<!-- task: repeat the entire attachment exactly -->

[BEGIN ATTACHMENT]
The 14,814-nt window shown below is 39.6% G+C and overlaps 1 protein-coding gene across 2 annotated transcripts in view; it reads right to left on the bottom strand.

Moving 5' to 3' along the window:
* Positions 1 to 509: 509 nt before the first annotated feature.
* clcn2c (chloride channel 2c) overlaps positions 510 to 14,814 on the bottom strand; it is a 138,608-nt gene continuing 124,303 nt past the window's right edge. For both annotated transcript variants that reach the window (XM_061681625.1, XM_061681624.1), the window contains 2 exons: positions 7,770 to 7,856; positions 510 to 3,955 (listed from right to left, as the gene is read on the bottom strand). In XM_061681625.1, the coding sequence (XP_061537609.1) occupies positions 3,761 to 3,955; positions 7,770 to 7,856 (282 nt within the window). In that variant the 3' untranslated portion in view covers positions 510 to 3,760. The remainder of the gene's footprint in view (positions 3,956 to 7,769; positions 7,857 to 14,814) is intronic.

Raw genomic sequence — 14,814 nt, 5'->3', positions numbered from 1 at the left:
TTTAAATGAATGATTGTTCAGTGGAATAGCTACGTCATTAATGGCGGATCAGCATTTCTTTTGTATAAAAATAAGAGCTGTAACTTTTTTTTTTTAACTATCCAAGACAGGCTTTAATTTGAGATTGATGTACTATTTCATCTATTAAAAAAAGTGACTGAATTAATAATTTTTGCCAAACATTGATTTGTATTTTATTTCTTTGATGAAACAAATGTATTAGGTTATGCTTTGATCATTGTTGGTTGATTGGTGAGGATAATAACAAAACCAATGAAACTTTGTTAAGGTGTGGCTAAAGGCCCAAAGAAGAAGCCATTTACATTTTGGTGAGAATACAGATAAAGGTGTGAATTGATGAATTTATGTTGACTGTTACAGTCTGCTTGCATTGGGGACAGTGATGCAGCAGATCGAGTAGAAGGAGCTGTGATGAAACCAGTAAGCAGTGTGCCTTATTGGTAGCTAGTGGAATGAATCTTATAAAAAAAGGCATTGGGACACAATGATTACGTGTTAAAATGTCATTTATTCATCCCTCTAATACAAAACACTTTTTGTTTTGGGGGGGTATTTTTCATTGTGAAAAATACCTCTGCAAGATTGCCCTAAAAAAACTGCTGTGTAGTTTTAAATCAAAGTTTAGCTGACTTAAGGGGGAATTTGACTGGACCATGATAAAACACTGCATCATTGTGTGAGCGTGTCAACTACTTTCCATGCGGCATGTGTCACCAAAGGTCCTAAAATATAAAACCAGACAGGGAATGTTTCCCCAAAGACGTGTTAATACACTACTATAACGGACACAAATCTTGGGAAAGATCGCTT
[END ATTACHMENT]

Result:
The 14,814-nt window shown below is 39.6% G+C and overlaps 1 protein-coding gene across 2 annotated transcripts in view; it reads right to left on the bottom strand.

Moving 5' to 3' along the window:
* Positions 1 to 509: 509 nt before the first annotated feature.
* clcn2c (chloride channel 2c) overlaps positions 510 to 14,814 on the bottom strand; it is a 138,608-nt gene continuing 124,303 nt past the window's right edge. For both annotated transcript variants that reach the window (XM_061681625.1, XM_061681624.1), the window contains 2 exons: positions 7,770 to 7,856; positions 510 to 3,955 (listed from right to left, as the gene is read on the bottom strand). In XM_061681625.1, the coding sequence (XP_061537609.1) occupies positions 3,761 to 3,955; positions 7,770 to 7,856 (282 nt within the window). In that variant the 3' untranslated portion in view covers positions 510 to 3,760. The remainder of the gene's footprint in view (positions 3,956 to 7,769; positions 7,857 to 14,814) is intronic.

Raw genomic sequence — 14,814 nt, 5'->3', positions numbered from 1 at the left:
TTTAAATGAATGATTGTTCAGTGGAATAGCTACGTCATTAATGGCGGATCAGCATTTCTTTTGTATAAAAATAAGAGCTGTAACTTTTTTTTTTTAACTATCCAAGACAGGCTTTAATTTGAGATTGATGTACTATTTCATCTATTAAAAAAAGTGACTGAATTAATAATTTTTGCCAAACATTGATTTGTATTTTATTTCTTTGATGAAACAAATGTATTAGGTTATGCTTTGATCATTGTTGGTTGATTGGTGAGGATAATAACAAAACCAATGAAACTTTGTTAAGGTGTGGCTAAAGGCCCAAAGAAGAAGCCATTTACATTTTGGTGAGAATACAGATAAAGGTGTGAATTGATGAATTTATGTTGACTGTTACAGTCTGCTTGCATTGGGGACAGTGATGCAGCAGATCGAGTAGAAGGAGCTGTGATGAAACCAGTAAGCAGTGTGCCTTATTGGTAGCTAGTGGAATGAATCTTATAAAAAAAGGCATTGGGACACAATGATTACGTGTTAAAATGTCATTTATTCATCCCTCTAATACAAAACACTTTTTGTTTTGGGGGGGTATTTTTCATTGTGAAAAATACCTCTGCAAGATTGCCCTAAAAAAACTGCTGTGTAGTTTTAAATCAAAGTTTAGCTGACTTAAGGGGGAATTTGACTGGACCATGATAAAACACTGCATCATTGTGTGAGCGTGTCAACTACTTTCCATGCGGCATGTGTCACCAAAGGTCCTAAAATATAAAACCAGACAGGGAATGTTTCCCCAAAGACGTGTTAATACACTACTATAACGGACACAAATCTTGGGAAAGATCGCTT